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Cathy Towtongie: back in the game

Former Nunavut Tunngavik Inc. (NTI) president Cathy Towtongie felt she had to re-enter the political arena because of the number of issues across Nunavut that, in her opinion, were being ignored.

Rankin Inlet North/Chesterfield Inlet MLA Cathy Towtongie, left, and Mary Tatty spend a little time with popular entertainer Ernie Monias during his brief visit to Rankin Inlet this past month. photo courtesy of Noel Kaludjak

She entered her name in the race for the Rankin Inlet North/Chesterfield Inlet riding during the Oct. 30 territorial election, hit the campaign trail, and held off a determined bid by Cedric Autut to win the riding.

Towtongie said there is a lot of work ahead for the Government of Nunavut.

She said inclusive employment that would see more physically-challenged people hired in full-time positions is an issue that hasn't even been properly discussed yet.

“Housing is also a huge issue for me,” said Towtongie.

“I went into people's homes and saw the overcrowded conditions of 11 people living in a two-bedroom house.

“Housing really affects the mental, social and growing needs of the children, so when I see children living in those types of conditions, I know we're not providing for them and that has to be addressed.

“Mental health is another issue in our territory that's growing almost out of control with far too many teenagers feeling like they have no hope for the future, and we need to instill in them that there is hope, and we'll continue fighting for what other Canadians have in a far better standard of living for our youth.”

No one to turn to

Towtongie said a lot of people who asked her to run in the territorial election said they felt like they had no one to turn to for results in their community.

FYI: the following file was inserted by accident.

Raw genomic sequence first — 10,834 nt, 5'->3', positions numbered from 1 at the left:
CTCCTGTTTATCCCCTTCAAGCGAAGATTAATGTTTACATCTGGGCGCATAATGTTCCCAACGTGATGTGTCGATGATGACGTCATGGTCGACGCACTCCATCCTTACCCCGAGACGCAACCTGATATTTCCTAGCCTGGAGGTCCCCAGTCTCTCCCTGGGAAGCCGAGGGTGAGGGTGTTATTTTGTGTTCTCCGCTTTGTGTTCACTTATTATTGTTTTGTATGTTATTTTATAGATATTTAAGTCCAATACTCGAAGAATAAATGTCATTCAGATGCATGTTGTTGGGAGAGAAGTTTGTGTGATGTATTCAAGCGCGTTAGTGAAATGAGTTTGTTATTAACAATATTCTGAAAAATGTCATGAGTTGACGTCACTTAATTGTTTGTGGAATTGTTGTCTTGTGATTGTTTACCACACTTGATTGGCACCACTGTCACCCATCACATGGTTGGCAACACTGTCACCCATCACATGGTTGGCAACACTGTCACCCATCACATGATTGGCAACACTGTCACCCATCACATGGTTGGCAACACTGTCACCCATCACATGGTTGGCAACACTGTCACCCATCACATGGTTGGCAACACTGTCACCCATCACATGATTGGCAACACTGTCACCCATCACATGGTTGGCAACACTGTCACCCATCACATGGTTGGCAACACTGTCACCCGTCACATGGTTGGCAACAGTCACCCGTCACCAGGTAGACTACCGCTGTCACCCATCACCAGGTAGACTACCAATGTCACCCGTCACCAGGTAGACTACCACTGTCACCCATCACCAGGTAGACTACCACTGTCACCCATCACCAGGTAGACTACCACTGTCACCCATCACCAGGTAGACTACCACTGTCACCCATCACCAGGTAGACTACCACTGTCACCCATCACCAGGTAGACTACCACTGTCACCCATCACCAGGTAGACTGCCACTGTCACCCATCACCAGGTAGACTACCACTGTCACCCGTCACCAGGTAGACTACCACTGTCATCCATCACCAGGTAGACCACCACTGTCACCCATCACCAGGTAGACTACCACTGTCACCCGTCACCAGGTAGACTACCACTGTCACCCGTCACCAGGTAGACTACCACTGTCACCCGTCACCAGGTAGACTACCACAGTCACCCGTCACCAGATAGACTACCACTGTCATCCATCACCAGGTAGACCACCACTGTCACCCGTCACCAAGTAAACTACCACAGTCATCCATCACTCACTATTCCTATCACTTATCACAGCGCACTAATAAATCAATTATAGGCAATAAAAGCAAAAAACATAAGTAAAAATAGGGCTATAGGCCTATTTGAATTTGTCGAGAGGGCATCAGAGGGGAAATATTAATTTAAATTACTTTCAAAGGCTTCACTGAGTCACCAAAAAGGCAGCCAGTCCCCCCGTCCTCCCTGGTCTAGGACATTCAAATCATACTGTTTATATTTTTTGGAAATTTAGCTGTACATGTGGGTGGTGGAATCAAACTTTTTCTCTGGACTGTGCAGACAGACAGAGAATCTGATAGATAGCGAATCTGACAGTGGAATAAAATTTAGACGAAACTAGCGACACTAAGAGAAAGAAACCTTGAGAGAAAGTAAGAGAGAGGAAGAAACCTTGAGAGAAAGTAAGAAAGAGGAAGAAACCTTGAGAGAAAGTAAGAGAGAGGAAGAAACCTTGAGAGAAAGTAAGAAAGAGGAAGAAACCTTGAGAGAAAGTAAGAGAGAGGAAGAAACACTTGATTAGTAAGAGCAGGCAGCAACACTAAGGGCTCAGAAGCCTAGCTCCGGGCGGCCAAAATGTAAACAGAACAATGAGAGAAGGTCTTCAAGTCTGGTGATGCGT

She said they told her they write letters asking for help and action, and nobody responds.

“Our people definitely need help from their elected leaders, especially when dealing with the high cost of living and transportation.

“I don't care if you're Inuk or non-Inuk. We don't have roads, so we pay lots, and lots, and lots of money to the airlines to travel because there's really no competition, and now, I understand, our main airline is doing away with the Aeroplan program.

“So, yes, that was also a factor in my decision to run in the election.”

Towtongie laughs when asked if she was confident as voters headed to the polls on Oct. 30, saying elections should be called “hanging” because your life is not grounded again until the final results are in on voting day.

She said you want to win so badly because you feel, in your heart and mind, if you're elected you'll be able to make a positive contribution to the lives of the people in your riding, and that means the world to her.

“During a visit to Chester, both elders and youth came to me to discuss their aging infrastructure in the community, as Chesterfield Inlet has not had any commitment to capital-needs infrastructure since 1999.

“I went door-to-door there to speak with each individual, and I have a lot of work ahead me.

“After I was voted in, I went to each administration in the various government offices, shook the hands of our civil servants and told them all I'm here to help them, but, I too, will need help from them.

“People tend, too often, to put civil servants down when there might be other factors in play that prevent them from completing their projects, and MLAs and government administrations have to be able to work together if we are to have any hope of continued success.”

Towtongie said Walter Morey and Mary Tatty gave her tremendous support during her campaign.

She said Morey took care of all the financial matters and offered good advice when asked, and Tatty was an incredible “people person” during the campaign.

“We had a very strong, and really diverse, group of people voted-in during this election.

“We have two previous mayors, two previous NTI presidents and a number of grassroots workers in this collective, and we were all drawing strength from each other during our orientation, which is always a good sign.

“We all seem to want to bring change to this government, and have strong leadership throughout, so it's going to be a very, very exciting group to work with.

“It's an excellent group, here to serve the people with our hearts in the right place, so, in five years, you're going to see positive movement across the territory of Nunavut.”